Since Oregon pioneered its vote-by-mail system a decade ago—allowing people to vote before Election Day—other states have increasingly adopted their own early voting systems.
And this year, for the first time, says local early voting expert Paul Gronke, the trend of states loosening absentee-ballot requirements and allowing residents to vote early by dropping off ballots is significantly affecting the presidential primaries.
Was there any voter's remorse, for example, when Californians could vote for John Edwards as early as Jan. 7 in the state's Feb. 5 Democratic primary, only to learn Jan. 30 that the former U.S. senator was dropping out of the race? And would more Californians have voted for Sen. Barack Obama if they had waited to cast their votes after his campaign had caught fire?
Those questions and others have attracted enough national media attention to transform Gronke—chairman of Reed College's political science department and director of the Early Voting Information Center—from a mere academic into a minor media superstar.
In the past nine months, Gronke has made five appearances in The New York Times, and been picked up by National Public Radio, Fox News, The Christian Science Monitor and The Washington Post, among others.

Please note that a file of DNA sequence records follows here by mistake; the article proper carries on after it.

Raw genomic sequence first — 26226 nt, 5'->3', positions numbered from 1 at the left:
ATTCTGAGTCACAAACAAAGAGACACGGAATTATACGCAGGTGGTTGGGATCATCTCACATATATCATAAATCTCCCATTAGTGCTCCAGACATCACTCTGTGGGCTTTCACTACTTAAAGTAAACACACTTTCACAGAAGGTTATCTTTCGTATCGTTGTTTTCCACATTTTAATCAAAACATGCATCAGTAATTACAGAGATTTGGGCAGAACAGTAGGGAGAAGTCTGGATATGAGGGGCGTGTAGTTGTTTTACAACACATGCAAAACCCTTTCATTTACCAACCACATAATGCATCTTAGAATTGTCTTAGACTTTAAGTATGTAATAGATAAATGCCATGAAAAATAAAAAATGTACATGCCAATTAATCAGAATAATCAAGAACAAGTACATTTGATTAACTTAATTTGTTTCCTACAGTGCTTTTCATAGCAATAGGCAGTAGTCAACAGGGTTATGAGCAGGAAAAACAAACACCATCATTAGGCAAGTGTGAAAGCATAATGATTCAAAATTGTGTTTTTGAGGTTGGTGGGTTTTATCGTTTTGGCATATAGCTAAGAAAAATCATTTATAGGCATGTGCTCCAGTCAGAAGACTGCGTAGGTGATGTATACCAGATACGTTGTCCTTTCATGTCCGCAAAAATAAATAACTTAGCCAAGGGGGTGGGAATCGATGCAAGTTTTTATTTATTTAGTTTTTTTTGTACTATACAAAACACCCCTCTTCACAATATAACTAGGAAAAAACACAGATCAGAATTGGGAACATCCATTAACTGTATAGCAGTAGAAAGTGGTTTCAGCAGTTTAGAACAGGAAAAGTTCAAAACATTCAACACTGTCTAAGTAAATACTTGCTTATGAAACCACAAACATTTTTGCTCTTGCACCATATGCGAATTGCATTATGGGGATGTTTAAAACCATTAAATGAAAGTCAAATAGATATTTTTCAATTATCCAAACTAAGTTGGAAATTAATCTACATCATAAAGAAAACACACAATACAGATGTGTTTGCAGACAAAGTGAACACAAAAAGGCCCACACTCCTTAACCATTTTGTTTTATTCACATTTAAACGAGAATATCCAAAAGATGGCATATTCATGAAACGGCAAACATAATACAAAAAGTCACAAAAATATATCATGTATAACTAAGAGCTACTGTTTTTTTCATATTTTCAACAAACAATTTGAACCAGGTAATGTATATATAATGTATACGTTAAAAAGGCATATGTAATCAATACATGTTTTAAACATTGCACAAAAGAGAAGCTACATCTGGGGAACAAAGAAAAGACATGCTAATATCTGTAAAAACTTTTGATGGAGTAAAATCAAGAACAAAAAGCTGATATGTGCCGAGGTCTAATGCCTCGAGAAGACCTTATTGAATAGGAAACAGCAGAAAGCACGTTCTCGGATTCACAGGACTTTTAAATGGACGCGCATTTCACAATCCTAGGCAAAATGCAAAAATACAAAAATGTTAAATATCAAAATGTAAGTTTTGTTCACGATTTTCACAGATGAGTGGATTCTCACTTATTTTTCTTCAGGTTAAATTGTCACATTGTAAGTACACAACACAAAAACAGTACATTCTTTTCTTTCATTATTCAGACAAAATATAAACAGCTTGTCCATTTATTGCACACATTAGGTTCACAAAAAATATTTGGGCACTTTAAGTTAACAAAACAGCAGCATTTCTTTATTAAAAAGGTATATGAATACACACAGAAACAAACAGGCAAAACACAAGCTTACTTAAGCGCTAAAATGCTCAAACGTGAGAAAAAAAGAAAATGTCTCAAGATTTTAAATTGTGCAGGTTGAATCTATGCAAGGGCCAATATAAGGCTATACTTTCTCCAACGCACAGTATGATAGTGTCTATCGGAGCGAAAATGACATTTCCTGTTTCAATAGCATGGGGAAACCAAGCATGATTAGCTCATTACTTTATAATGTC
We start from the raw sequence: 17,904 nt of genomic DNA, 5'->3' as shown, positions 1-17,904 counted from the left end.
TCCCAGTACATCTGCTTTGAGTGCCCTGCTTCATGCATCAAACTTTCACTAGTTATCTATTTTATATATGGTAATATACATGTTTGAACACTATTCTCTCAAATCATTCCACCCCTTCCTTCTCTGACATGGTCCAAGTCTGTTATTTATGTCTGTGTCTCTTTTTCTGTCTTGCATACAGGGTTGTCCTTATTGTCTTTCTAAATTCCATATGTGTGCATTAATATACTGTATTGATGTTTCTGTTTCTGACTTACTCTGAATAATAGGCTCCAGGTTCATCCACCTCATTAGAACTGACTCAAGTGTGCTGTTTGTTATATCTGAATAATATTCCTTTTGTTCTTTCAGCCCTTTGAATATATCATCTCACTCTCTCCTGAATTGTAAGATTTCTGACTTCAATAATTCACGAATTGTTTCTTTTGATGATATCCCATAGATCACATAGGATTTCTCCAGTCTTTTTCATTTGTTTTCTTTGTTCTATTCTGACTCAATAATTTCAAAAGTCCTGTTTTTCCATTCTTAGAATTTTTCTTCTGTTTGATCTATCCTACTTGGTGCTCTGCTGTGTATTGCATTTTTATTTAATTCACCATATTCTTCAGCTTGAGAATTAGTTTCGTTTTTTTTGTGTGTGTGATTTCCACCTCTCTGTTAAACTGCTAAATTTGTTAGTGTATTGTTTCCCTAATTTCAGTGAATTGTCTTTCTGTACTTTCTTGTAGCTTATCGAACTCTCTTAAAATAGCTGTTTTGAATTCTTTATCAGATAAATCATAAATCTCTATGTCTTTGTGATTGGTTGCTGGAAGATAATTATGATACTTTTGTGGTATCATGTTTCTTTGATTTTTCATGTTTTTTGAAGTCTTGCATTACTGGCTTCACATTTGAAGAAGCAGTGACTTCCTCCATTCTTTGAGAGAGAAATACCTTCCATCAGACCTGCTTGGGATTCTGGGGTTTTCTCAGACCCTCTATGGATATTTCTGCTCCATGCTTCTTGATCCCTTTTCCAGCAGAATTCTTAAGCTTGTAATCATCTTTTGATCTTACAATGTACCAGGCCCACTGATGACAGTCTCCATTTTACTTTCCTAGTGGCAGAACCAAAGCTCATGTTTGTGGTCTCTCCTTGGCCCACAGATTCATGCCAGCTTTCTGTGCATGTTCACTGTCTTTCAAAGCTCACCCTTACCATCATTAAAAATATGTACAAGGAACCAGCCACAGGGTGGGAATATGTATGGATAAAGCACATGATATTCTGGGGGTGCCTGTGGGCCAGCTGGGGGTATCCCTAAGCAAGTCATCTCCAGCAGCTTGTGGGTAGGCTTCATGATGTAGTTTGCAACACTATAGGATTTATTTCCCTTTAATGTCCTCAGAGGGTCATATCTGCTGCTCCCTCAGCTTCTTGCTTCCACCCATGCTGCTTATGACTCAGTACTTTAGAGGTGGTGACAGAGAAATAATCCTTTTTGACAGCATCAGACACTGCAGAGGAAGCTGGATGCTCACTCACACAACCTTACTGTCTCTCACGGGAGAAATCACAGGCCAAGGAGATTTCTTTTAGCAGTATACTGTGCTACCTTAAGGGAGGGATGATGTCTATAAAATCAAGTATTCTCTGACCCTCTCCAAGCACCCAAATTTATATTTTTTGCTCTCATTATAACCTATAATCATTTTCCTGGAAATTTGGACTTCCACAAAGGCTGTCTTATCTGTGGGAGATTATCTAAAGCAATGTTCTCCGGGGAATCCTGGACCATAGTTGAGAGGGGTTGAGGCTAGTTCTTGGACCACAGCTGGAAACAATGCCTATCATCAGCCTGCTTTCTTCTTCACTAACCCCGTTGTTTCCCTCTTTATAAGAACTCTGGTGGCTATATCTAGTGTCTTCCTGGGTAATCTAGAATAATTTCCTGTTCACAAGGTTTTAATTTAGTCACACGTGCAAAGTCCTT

Gronke, who founded the early voting center in 2005, says early voting "represents a fundamental change in the way we cast ballots, which is itself the most fundamental element of democratic citizenship." "I used to see people coming in and enjoying this civic ritual with their friends and neighbors, and I think we've lost some of that," he adds.
To learn more about early voting, we put Gronke through a true-or-false quiz. Here are his answers, with his commentary.
Early voting has helped better-funded candidates.
It helps them because they can use their cash edge to get information about early voters that allows them to target their mobilization efforts, and to better use their remaining funds.
Early voting distorts media coverage, since early votes don't factor for exit polls.
Most good polling organizations now conduct "absentee" voter polls.
Early voting drives up voter turnout.
It has a small but not insignificant effect on turnout, around 2 percent to 5 percent. Election officials love early voting because it takes the pressure off Election Day.
Oregon pioneered early voting with its mail-in ballot system, which is now used in most of Washington.
We are a national leader, both in implementing the system, and in working out the administrative kinks. We have one of the best election administration systems in the country. And it helps that we have one of the best local postal services (Gronke says he was told this by a regional officer of the U.S. Postal Service).
You have never voted early.
I vote almost immediately after getting the ballot so those annoying partisans will stop calling me!
You've become a minor media superstar for national reporters looking for information on
About 26 percent of all votes cast in the 2008 primaries will be cast early, compared with 20 percent in 2004.
In Oregon, ballots for the May 20 primary will be mailed to voters around May 2.